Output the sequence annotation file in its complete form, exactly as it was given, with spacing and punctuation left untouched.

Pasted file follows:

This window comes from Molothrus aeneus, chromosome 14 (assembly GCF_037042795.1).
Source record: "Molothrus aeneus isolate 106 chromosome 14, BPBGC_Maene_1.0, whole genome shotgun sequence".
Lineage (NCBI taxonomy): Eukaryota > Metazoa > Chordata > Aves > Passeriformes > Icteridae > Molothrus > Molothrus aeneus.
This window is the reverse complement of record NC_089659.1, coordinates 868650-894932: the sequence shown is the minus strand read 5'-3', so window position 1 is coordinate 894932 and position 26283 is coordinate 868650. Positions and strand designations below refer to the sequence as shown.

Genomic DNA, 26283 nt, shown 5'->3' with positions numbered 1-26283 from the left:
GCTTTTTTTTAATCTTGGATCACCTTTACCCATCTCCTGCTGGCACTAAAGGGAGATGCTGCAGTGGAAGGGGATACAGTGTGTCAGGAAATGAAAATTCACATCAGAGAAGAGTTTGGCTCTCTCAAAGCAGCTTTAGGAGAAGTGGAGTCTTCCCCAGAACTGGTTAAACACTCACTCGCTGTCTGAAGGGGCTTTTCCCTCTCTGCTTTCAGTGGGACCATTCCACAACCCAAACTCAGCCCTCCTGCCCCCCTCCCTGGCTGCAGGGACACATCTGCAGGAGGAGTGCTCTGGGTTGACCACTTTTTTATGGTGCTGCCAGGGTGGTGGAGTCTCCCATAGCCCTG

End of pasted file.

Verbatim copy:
This window comes from Molothrus aeneus, chromosome 14 (assembly GCF_037042795.1).
Source record: "Molothrus aeneus isolate 106 chromosome 14, BPBGC_Maene_1.0, whole genome shotgun sequence".
Lineage (NCBI taxonomy): Eukaryota > Metazoa > Chordata > Aves > Passeriformes > Icteridae > Molothrus > Molothrus aeneus.
This window is the reverse complement of record NC_089659.1, coordinates 868650-894932: the sequence shown is the minus strand read 5'-3', so window position 1 is coordinate 894932 and position 26283 is coordinate 868650. Positions and strand designations below refer to the sequence as shown.

Genomic DNA, 26283 nt, shown 5'->3' with positions numbered 1-26283 from the left:
GCTTTTTTTTAATCTTGGATCACCTTTACCCATCTCCTGCTGGCACTAAAGGGAGATGCTGCAGTGGAAGGGGATACAGTGTGTCAGGAAATGAAAATTCACATCAGAGAAGAGTTTGGCTCTCTCAAAGCAGCTTTAGGAGAAGTGGAGTCTTCCCCAGAACTGGTTAAACACTCACTCGCTGTCTGAAGGGGCTTTTCCCTCTCTGCTTTCAGTGGGACCATTCCACAACCCAAACTCAGCCCTCCTGCCCCCCTCCCTGGCTGCAGGGACACATCTGCAGGAGGAGTGCTCTGGGTTGACCACTTTTTTATGGTGCTGCCAGGGTGGTGGAGTCTCCCATAGCCCTG